Haber confirmed that he purchased the old AK Press warehouse. He said that Beuchler and Saenz “ran into problems” and were unable to finance the building’s rehab, so they sold it through the brokerage CBRE.

“Nobody was living there for two years. We’ll add 24 units to the housing stock,” Haber said.

According to county records, Haber bought the building with a $2.25 million loan from Red Tower Capital, a private-equity firm in San Francisco. Also in on the deal was Seth Jacobson, whose signature appears in loan documents. Jacobson was the owner of 1919 Market Street, and Madison Park Financial was the property manager for that warehouse during most of this time. That company was owned by John Protopappas, a close friend of Mayor Libby Schaaf. Protopappas also was the chair of Schaaf’s mayoral campaign.

The warehouse’s numerous fire and building-code violations were known to the city for years, but it was allowed to operate as a live-work space. However, when the city suddenly red-tagged 1919 Market this past January, dozens of renters were displaced. Many still haven’t found permanent homes. Some have been forced to leave Oakland.

According to public records, Jacobson sold 1919 Market to a company controlled by Haber in June. Haber later filed plans with the city to build a 63-unit live-work project on the site. Several former tenants are suing Haber, Jacobson, and Protopappas over the 1919 Market warehouse shutdown.

Jacobson didn’t respond to emails from the Express, and Haber declined to talk about Jacobson’s role in buying the 23rd Street building.

Haber said that none of the former tenants of the 23rd Street building have expressed interest in returning to their former units, but he said he’d be willing to make space for them — if the city would subsidize his project.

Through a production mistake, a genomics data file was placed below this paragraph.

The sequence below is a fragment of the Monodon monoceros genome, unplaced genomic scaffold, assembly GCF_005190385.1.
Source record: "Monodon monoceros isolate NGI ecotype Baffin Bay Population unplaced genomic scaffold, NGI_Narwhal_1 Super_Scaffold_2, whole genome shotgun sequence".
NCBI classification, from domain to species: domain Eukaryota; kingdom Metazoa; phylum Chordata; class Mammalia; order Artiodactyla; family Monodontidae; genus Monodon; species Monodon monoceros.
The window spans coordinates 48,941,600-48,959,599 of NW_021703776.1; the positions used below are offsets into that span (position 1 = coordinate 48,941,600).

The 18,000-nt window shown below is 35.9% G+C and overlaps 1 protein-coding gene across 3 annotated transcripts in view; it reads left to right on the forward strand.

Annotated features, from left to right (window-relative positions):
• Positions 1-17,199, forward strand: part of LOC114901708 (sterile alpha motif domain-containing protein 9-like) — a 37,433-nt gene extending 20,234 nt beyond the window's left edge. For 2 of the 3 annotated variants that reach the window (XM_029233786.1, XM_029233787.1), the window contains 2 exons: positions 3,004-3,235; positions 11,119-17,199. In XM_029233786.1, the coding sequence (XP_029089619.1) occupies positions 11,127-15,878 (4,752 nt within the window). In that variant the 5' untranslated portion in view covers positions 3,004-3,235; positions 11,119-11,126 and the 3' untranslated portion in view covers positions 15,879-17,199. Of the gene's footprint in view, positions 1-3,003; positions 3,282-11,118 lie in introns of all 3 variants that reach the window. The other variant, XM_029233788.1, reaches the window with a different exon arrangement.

He said that a staff member in a city council member’s office recently told him he may be eligible to use some of the affordable-housing infrastructure bond money that voters approved in November. He declined to name the council member.

“We’d use the affordable housing bond to cover the subsidy so people come back. This way we can take these projects that have fire damage, bring them back to what they were in a safe, nice way,” Haber said.

However, Haber has no track record of developing affordable housing. In fact, at the Hotel Travelers, he demolished most of the 78 SRO units and is converting them into market-rate rentals, according to city records.

On Tuesday the Oakland City Council passed a 45-day moratorium on SRO conversions, partly in response to Haber’s elimination of affordable housing at Hotel Travelers.

Orlando Chavez, one of the hotel’s residents who is suing Haber over harassment, said tenants should be skeptical of his promises. “Based on my experience and what I know about him, he’ll do anything to get control of the building and then do what he wants. He’s motivated by profit,” Chavez said.

As for the previous tenants of the 23rd Street Warehouse, many of them have given up on Oakland because it is no longer affordable.

As Weigl of AK Press put it: “The obvious outcome was that political and community ideals didn’t survive the process.”